I hadn’t given much thought to where we were meeting, but was surprised when I realised it was Downtown. Still, I found a place to sit and patiently waited for my friends to arrive and wake me up again. J had his truck, which was fantastic, so our tanks were carried down to the beach whilst we staggered. All but two of us had been out the night before, so we made an odd, reservoir dogsish, kind of crew: swaggering down the street in dark wetsuits, dark glasses and self-pitying grimaces.
Arriving at the beach we geared up and started walking to our entry point. I can’t tell you how hot it is inside a 5mm rubber wetsuit, walking on soft sand, carrying a 20 kilo tank and full gear at 10.30am in the tropics, with a hangover. I have rarely been so happy to finally get in the water. And it was only once I got into the water that I really paid attention to where we were. Basically right out the front of the main beach in town. We swam along to Pier to get to our dive site. For the first part of our surface swim we were accompanied by excited children, but not for long. It was a good half-kilometre to our dive site. Which is a long way.
But finally we got there, and after a quick wave and head count someone shouted “are we going then?” and we quickly slipped beneath the surface. It was clear and cool down there, and as always, all became right with the world. If you don’t dive, then I cannot explain to you the feeling of absolute tranquility that comes over you as you drop gently beneath the waves. It’s still my favourite thing to do, ever, anytime, even (and in fact, especially) on a Sunday morning with a filthy hangover.
Photo from Cancun Aquasports
It didn’t take long, to find what we were looking for. Within five minutes we came across our first Bull Shark. They’re fat, monstrous, medieval looking sharks! With large mouths and a fabulous sinuous swimming motion. They were very relaxed that morning; just cruising the area and we were able to watch them for some time. The nearest coming within three metres of me, and at one point we were watching three at once. I don’t think any of us wanted to come up, even on our safety stop we could see the sharks circling below us! Once we reached the surface, after many excited squeals, and ‘oh my god”s and ‘how cool”s and ‘how many”s’, it was W who finally said, “We should probably get moving, it seems there are sharks in these waters!”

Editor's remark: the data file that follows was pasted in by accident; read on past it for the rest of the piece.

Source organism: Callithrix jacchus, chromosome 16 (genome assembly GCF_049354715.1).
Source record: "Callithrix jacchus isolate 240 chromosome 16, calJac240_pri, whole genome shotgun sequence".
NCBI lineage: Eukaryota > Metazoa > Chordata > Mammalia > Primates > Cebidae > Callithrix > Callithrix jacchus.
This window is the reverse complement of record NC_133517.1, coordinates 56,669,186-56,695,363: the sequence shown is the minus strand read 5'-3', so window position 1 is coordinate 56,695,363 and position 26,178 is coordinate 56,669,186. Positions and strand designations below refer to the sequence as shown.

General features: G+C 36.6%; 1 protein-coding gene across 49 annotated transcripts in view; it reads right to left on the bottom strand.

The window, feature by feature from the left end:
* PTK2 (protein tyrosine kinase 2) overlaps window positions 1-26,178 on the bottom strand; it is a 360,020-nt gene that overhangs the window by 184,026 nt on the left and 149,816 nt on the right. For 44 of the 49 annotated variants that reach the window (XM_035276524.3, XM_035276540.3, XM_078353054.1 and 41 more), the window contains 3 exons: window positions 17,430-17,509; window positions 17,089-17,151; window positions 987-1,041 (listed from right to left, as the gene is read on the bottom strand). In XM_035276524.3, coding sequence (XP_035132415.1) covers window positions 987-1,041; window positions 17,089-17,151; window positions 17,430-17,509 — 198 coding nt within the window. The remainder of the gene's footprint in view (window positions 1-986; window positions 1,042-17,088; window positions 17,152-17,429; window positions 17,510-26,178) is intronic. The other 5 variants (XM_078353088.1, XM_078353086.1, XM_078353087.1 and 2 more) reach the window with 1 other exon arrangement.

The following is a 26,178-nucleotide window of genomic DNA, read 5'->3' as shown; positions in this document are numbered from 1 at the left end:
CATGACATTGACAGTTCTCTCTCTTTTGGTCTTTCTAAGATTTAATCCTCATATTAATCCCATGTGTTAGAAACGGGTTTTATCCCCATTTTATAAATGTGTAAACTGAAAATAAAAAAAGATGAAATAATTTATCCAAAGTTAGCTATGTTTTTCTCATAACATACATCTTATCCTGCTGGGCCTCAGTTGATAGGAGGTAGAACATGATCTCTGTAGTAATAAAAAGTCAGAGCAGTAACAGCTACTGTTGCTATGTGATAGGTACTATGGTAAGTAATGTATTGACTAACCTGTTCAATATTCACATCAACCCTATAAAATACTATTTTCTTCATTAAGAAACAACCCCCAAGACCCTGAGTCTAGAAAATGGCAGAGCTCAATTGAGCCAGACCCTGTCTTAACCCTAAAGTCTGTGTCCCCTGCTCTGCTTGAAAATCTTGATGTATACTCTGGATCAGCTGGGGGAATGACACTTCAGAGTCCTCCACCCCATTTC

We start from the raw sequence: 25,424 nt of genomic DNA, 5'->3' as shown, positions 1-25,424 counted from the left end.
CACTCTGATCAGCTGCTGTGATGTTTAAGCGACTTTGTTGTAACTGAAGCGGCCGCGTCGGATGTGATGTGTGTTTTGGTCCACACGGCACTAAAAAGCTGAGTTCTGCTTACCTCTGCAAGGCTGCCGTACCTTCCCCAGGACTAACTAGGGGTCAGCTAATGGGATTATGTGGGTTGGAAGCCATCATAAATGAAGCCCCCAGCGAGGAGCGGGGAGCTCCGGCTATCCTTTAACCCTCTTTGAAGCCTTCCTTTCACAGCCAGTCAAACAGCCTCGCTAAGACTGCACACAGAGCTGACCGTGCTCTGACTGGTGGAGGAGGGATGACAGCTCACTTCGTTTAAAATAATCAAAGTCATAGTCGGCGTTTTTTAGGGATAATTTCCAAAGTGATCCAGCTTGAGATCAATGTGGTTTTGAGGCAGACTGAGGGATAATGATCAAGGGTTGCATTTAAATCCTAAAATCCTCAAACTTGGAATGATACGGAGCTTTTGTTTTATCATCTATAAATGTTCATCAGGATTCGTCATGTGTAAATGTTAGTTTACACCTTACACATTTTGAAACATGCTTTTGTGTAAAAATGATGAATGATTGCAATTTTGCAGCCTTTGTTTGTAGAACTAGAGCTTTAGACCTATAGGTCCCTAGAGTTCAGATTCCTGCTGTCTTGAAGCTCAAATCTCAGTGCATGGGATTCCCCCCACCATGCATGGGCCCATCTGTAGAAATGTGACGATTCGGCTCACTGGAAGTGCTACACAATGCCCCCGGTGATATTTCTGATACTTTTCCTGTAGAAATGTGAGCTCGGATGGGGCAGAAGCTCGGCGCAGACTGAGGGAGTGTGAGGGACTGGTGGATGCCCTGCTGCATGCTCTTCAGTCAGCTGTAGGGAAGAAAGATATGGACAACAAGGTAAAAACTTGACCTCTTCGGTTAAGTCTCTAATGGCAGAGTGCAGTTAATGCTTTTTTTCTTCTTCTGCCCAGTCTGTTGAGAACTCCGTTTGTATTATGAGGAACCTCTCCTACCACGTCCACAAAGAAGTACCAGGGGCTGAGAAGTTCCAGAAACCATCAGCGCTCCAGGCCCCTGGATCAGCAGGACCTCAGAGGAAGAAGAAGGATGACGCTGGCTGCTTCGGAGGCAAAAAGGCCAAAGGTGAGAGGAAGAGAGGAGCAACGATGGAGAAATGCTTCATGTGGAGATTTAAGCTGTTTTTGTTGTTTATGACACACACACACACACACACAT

And so began the long swim back to the beach, needless to say, the hangover kicked back-in fairly quickly. When we finally reached the shore, I was reminded of Amityville Island and felt a bit reluctant to answer when a young father, with bucket in hand, asked me what we’d seen. But R was too excited and strolled cheerfully back along the sand shouting, “Sharks! Sharks! Lots of really big sharks!” to anyone who so much as looked his way. I couldn’t help thinking the holiday spirit was slightly dampened by our presence.
After carrying back, breaking the gear down and rinsing, I felt my last ounce of energy slowly drain away. I waved my goodbyes and was back in bed by lunchtime.